Surgical Trends in Nephrolithiasis: Increasing De Novo Renal Access by Urologists for Percutaneous Nephrolithotomy

Ian S. Metzler, Sarah Holt, Jonathan D. Harper

Research output: Contribution to journalArticlepeer-review

11 Scopus citations


Purpose: Percutaneous nephrolithotomy (PCNL) has wide variability in the methods of renal access. In many centers, this is done as a separate nephrostomy procedure by interventional radiology, while other urologists gain initial access themselves during the PCNL. We aimed to characterize these trends to confirm the need for continued training in this aspect of PCNL. Methods: Using MarketScan insurance claims, we examined surgical volume for ureteroscopy (URS), extracorporeal shockwave lithotripsy (SWL), and PCNL during 2007-2017. For PCNL, current procedural terminology (CPT) codes were used to identify the provider performing the de novo renal access over time. We stratified postoperative outcomes for PCNL by provider type. Results: From 2007 to 2017, the annual proportion of PCNL procedures peaked at 4.5%, with a recent decline in 2016 and 2017 to 3.2%. URS steadily increased from 46.3% to 60.0% of procedures, and SWL mirrored that change with a decrease from 50.0% to 36.7%. Within 19,743 PCNLs, there was a notable increase from 12.8% to 32.3% in the number of procedures with urologists performing de novo renal access. Most cases (40.0%) still had a de novo access code assigned to a radiologist. Length-of-stay, readmission, transfusion, and secondary stone procedure rates were higher in the radiologist-gained access PCNLs. Conclusions: URS has surpassed SWL as the most common stone procedure. While the proportion of PCNLs has remained fairly stable over the last decade, urologists obtaining their own de novo access have increased substantially. Continued outreach efforts focused on urologist-obtained access may further increase this proportion and improve outcomes for PCNL.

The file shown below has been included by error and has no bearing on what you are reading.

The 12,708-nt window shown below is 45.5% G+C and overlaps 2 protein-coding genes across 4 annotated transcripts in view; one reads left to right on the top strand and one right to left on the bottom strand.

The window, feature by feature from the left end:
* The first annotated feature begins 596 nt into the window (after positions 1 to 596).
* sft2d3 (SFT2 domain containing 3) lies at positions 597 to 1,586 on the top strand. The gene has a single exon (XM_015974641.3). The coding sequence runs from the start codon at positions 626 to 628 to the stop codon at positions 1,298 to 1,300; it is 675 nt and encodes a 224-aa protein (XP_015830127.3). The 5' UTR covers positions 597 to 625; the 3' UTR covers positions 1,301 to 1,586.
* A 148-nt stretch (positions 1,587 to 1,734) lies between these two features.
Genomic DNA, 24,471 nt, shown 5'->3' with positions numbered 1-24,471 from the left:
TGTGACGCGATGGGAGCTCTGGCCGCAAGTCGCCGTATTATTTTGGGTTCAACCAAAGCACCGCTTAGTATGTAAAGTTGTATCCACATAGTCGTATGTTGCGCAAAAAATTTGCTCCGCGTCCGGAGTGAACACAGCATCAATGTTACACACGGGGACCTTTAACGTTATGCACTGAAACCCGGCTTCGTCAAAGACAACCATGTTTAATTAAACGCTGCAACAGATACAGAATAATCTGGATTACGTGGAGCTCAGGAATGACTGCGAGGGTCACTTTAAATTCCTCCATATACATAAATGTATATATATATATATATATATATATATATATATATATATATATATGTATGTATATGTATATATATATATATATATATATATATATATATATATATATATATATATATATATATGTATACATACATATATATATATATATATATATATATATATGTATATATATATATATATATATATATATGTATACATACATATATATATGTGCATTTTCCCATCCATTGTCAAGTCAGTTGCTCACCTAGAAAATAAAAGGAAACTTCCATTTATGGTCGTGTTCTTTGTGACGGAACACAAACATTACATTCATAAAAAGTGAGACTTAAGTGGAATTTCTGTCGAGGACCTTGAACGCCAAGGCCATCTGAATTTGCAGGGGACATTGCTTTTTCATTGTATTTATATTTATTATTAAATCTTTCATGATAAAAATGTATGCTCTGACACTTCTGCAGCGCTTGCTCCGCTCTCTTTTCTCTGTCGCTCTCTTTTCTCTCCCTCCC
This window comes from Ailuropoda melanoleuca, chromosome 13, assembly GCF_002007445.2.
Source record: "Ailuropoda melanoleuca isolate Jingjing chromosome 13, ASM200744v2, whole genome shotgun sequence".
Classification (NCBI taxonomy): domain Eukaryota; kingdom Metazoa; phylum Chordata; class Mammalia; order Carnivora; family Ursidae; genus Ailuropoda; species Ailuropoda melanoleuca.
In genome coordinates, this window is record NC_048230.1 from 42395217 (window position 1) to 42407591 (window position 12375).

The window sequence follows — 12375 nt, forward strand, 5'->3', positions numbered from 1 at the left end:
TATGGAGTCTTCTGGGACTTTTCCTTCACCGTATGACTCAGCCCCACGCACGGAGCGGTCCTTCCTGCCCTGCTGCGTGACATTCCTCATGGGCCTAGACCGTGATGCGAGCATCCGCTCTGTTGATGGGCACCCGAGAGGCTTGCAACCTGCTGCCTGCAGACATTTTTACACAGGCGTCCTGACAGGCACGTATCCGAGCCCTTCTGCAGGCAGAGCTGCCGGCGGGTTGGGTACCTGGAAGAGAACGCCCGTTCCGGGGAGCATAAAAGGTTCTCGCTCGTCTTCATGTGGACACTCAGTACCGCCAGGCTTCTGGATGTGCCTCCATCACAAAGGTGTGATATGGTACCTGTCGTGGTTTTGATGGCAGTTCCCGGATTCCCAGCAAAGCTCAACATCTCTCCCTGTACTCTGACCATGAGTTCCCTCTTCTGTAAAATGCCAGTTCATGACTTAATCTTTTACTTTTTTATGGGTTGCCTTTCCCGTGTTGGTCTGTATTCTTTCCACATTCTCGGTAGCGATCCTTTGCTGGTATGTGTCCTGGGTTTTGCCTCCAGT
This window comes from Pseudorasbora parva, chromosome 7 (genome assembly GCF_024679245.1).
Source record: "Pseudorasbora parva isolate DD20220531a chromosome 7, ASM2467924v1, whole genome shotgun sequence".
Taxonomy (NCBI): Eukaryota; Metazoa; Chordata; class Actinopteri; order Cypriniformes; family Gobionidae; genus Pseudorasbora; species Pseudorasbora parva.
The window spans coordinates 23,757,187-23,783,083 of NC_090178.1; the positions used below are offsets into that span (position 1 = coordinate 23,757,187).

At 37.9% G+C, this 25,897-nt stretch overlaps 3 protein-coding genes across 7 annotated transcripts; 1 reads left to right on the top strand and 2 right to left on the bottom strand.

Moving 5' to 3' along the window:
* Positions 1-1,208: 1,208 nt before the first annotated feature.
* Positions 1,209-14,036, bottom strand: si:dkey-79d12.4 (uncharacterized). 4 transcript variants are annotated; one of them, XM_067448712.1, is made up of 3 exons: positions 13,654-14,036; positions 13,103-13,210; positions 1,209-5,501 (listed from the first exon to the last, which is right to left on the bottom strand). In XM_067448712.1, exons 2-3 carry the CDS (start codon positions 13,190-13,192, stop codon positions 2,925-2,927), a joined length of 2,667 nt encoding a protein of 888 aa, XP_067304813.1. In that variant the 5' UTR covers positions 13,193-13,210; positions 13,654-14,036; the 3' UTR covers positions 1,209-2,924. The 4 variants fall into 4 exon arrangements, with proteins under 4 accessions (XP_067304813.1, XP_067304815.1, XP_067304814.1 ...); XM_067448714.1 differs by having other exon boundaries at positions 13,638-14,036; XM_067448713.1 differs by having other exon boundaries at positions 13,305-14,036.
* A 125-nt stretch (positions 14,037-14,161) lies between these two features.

Original languageEnglish (US)
Pages (from-to)769-774
Number of pages6
JournalJournal of Endourology
Issue number6
StatePublished - Jun 2021


  • PCNL
  • urolithiasis

ASJC Scopus subject areas

  • Urology


Dive into the research topics of 'Surgical Trends in Nephrolithiasis: Increasing De Novo Renal Access by Urologists for Percutaneous Nephrolithotomy'. Together they form a unique fingerprint.

Cite this